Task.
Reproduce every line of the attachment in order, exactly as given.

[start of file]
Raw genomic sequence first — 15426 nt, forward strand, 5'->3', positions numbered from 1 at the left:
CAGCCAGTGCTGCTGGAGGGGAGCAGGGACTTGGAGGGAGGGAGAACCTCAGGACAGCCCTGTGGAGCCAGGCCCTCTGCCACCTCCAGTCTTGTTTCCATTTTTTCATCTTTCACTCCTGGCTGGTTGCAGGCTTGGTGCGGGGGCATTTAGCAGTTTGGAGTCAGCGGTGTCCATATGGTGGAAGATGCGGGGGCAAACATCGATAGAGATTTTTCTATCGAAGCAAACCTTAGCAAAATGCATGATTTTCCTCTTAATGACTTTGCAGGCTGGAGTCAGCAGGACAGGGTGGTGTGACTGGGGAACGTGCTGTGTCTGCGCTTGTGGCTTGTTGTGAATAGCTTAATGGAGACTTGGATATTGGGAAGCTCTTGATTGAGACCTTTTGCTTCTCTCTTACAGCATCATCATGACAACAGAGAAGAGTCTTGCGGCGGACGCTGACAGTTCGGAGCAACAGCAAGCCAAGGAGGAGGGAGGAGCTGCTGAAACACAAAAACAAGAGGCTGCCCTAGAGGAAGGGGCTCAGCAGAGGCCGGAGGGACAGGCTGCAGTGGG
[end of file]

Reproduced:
Raw genomic sequence first — 15426 nt, forward strand, 5'->3', positions numbered from 1 at the left:
CAGCCAGTGCTGCTGGAGGGGAGCAGGGACTTGGAGGGAGGGAGAACCTCAGGACAGCCCTGTGGAGCCAGGCCCTCTGCCACCTCCAGTCTTGTTTCCATTTTTTCATCTTTCACTCCTGGCTGGTTGCAGGCTTGGTGCGGGGGCATTTAGCAGTTTGGAGTCAGCGGTGTCCATATGGTGGAAGATGCGGGGGCAAACATCGATAGAGATTTTTCTATCGAAGCAAACCTTAGCAAAATGCATGATTTTCCTCTTAATGACTTTGCAGGCTGGAGTCAGCAGGACAGGGTGGTGTGACTGGGGAACGTGCTGTGTCTGCGCTTGTGGCTTGTTGTGAATAGCTTAATGGAGACTTGGATATTGGGAAGCTCTTGATTGAGACCTTTTGCTTCTCTCTTACAGCATCATCATGACAACAGAGAAGAGTCTTGCGGCGGACGCTGACAGTTCGGAGCAACAGCAAGCCAAGGAGGAGGGAGGAGCTGCTGAAACACAAAAACAAGAGGCTGCCCTAGAGGAAGGGGCTCAGCAGAGGCCGGAGGGACAGGCTGCAGTGGG